[dropcap]L[/dropcap]IKE the proverbial straw that broke the camel’s back, the recent amendments in the Motor Vehicle Act which brought about a steep rise in fines for traffic violations, have stirred up a hornets’ nest. The ruling party’s own governments in at least five states are defiantly out to water down provisions in the new and more stringent act.
Union Transport Minister Nitin Gadkari was bravado personified when he went on record to state that he was not afraid of protests. However, Chief Minister Vijay Rupani—who is heading Prime Minister Narendra Modi and party chief Amit Shah’s home state, Gujarat—apparently did not concur and was the first to cut road fines amid growing clamour for the rollback.
He was followed soon after with dissenting noises emerging from other states seeking reconsideration of the measure and voicing their resolve to slash it nevertheless. West Bengal Chief Minister Mamata Banerjee has already declared that she will not implement the new Motor Vehicle (Amendment) Act, saying it will over burden people.
News reports point to an auto-rickshaw driver in Orissa being fined Rs 40,000 and a truck driver in Rajasthan over Rs one lakh-all for traffic rules violations.
A citizenry already groaning under a heavy load of taxes and cess on the one hand and the profligacy of government and officialdom on the other has now begun to stridently demand accountability.
As the news of reckless levying of fines streams in from various parts of the country where the full force of the new law has been unleashed on hapless citizens, the mounting public anger has started pushing many states to wade into the concession current.
While states like Bihar, Jharkhand, Goa, Odisha, Maharashtra, West Bengal, Kerala, Punjab and Uttrakhand have already called for reduced penalties, many other states are likely to follow the suit. Goa government has now made it clear that the new rules will only be implemented after all the pot-holed roads are repaired.
Maharashtra transport minister Diwakar Raote has also written to Gadkari, requesting an reduction in the traffic fines. Similarly, Karnataka Chief Minister BS Yediyurappa has also gone on record to state that he has asked for details from Gujarat and will move to water down the fines thereafter. “The state government has the powers to make changes in the fine structure brought out by the Centre in the Motor Vehicles Act,2019,” he remarked.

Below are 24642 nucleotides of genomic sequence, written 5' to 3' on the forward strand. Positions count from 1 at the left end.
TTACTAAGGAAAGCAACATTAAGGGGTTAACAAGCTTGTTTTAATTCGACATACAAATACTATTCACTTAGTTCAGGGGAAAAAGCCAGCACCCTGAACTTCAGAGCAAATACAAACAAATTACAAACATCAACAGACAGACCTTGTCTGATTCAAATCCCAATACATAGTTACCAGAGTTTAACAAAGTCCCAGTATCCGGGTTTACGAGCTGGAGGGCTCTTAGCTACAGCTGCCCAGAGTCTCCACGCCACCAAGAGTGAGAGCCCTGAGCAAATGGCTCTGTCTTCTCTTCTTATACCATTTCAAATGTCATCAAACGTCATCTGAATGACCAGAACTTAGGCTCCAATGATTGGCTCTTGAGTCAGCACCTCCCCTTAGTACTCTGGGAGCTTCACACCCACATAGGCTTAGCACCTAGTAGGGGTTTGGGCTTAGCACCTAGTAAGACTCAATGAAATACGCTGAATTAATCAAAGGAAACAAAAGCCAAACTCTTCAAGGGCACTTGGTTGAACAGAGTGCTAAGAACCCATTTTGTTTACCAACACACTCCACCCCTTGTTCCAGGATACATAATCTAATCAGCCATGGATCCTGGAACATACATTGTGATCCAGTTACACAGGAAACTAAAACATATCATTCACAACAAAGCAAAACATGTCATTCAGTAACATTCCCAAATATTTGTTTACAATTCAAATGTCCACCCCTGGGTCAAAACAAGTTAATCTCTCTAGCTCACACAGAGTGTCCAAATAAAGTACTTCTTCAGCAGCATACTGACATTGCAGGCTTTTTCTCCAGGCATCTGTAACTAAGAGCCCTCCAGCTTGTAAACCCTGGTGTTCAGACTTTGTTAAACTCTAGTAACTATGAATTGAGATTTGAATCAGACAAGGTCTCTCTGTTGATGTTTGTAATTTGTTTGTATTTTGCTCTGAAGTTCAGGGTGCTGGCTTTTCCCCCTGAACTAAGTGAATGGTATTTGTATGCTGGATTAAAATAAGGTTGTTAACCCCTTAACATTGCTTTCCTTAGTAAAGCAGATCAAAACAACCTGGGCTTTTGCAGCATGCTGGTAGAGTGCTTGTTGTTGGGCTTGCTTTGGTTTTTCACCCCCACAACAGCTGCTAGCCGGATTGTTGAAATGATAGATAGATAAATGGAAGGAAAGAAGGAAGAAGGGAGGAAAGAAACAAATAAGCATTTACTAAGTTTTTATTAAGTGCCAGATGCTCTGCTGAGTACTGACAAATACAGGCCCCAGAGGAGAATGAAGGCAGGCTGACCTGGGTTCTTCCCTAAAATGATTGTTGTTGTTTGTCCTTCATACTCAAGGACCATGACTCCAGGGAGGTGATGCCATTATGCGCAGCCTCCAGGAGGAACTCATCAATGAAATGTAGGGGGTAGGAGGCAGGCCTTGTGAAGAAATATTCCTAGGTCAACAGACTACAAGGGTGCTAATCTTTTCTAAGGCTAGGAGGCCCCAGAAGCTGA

The main reason for the Gujarat government to slash the traffic fines is also the rising tide of popular disquiet in the state. As social media began reflecting the latent anger and the party’s own feedback confirmed it, the Chief Minister within no time announced that the new rules would take effect only from September 16 as against September 1 and later declared the new watered down rates.
Under the amended fine structure in Gujarat, the penalty for not wearing a helmet is changed to Rs 500, which is Rs 1000 under the MV Act while violations of not wearing seat belts will now invite a fine of Rs 500 as against Rs 1000 in the original rules. Similarly, driving a vehicle without a driving license will attract a fine of Rs 2000 in the case of two-wheelers and Rs 3000 for the rest, as against Rs 5000 under the new rule. If the license, insurance, PUC, RC book is not there, the fine will be as per the new Motor Vehicles Act. For the first time, Rs 500 will be fined and second time penalty is Rs 1000. For riding triples, the fine will be Rs 100 as against Rs 1000 in the MV Act and driving a polluting vehicle has a fine of Rs 10,000 under the new MV Act, whereas in Gujarat it will be Rs 1000 for small vehicles and Rs 3000 for large vehicles.
Popular ire had turned in Gujarat to the basic services with the people demanding a similar fine structure and action against officialdom for pot-holed roads, polluted drinking water , stray cattle impeding traffic on thoroughfares and even goring drivers to death, lack of power or sudden upsurges taking a heavy toll of domestic appliances and hawker laden pavements edging out commuters onto the roads.
Overnight, posters appeared in Chief Minister Rupani’s home town Rajkot while a motor-cyclist pasted copies of all the essential documents on his helmet in Vadodara in a novel way of protest.
While the number of accidental deaths in Gujarat have gone up to 8000 annually, the incidents of traffic cops being beaten up by enraged commuters has also been rising steadily. This is less due to booking of traffic violators and more because of the harassment and ‘extortion’ by bribe seeking cops.
While the new road rules and the draconian fines being levied for traffic and safety violations will arguably overburden people, it’s also apprehended that the implementation of the new rules will only ensure a manifold rise in the appetite of the bribe-seeking policeman and therefore more grease for its top brass.